With so many artists coming through the doors of LGOCA, it has also allowed us the opportunity to take note of movements within the industry.What exactly is contemporary art? Succinctly put, it is art being made now. What makes it new or exciting is the fingerprint put upon it by the artist himself. To quote a well-known art director in town, “People don’t just buy art, they buy the artist.”

Laurie Swenson, owner of Swenson Fine Art

To some art historians, “contemporary art” starts from around the ’60s or ’70s moving forward, while “modern art” was from 1880 until the ’60s or ’70s. Other art historians say that anything moving forward from World War II would be considered “contemporary art.” At any rate, it is now.

Each decade, a new form of art emerges and is accepted by galleries, museums and collectors. In the past 50 years, we have seen dramatic changes. To name a few: The ’60s brought abstract expressionism, neo-dada, the Bay Area figurative movement, pop art. The ’70s brought in body art, installation art, lowbrow, video art, pattern art. The ’80s: graffiti art, postmodern art, sound art, electronic art, live art, hard-edge. The ’90s: new media art, software art. The 2000s: realism, the kitsch movement, street art, video game art.

With modern design in homes remaining very desirable, this gives a clean slate, so to speak, for clients to collect anything they want. These days, in meeting clients from all over the world, I find the trends and collecting patterns to be quite diverse. From no color and minimalism, to shapes and texture with bold color, to figurative with minimal definition, collectors are allowing a mixture of styles of art in their surroundings—collecting, most importantly, what moves them. More and more people are seeking out art that is unique and original in its medium and presentation.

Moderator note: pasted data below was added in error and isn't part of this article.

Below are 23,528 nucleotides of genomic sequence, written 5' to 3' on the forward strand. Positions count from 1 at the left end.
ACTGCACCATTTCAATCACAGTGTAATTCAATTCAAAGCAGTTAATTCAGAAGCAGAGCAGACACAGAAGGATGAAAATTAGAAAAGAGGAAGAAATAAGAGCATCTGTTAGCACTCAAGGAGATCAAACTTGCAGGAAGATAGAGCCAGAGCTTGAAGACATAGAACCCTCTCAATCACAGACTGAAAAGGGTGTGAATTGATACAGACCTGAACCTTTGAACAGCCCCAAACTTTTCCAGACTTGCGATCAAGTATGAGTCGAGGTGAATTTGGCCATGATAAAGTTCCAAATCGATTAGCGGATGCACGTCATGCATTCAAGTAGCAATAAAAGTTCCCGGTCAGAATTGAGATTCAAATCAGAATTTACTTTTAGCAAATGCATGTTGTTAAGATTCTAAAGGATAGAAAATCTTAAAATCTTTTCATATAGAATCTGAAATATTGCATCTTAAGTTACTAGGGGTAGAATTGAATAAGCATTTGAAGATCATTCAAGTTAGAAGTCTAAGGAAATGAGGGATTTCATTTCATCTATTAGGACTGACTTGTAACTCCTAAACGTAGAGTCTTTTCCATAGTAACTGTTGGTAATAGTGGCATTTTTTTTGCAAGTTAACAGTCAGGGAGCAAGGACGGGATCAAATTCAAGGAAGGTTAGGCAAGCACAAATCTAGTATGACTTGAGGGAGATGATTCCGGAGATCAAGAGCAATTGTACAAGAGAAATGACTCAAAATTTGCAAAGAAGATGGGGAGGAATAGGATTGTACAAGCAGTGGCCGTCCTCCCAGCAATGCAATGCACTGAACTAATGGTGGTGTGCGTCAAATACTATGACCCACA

Report Points to Arts as Driving Force in Laguna Economy

Washington, D.C.-based arts advocacy organization Americans for the Arts recently released a report analyzing the impact of the arts on the economies of 182 cities and towns across the nation, including Laguna Beach, whose arts expenditures soared past similarly sized communities, putting it on par with much larger cultural capitals in per capita spending.

According to the report, in 2010, Laguna’s arts expenditures checked in at $49.1 million, while the median spending for populations under 50,000 was just $9.1 million. Arts and culture also contributed over $2 million of local government revenue and provided 1,351 full-time jobs.

Laguna’s Artistic Past at John Wayne Airport

Generally speaking, airports are less a destination than a stop along the way, but John Wayne, for one, is trying to change that: With its exhibition series, “Orange County: Destination Art and Culture,” the airport brings attention to the area’s uniquely artistic draw. This fall, the series turns to Laguna Beach, showcasing the three summer art festivals, Laguna Playhouse and Laguna Art Museum, with archival photographs and ephemera dating back to 1904.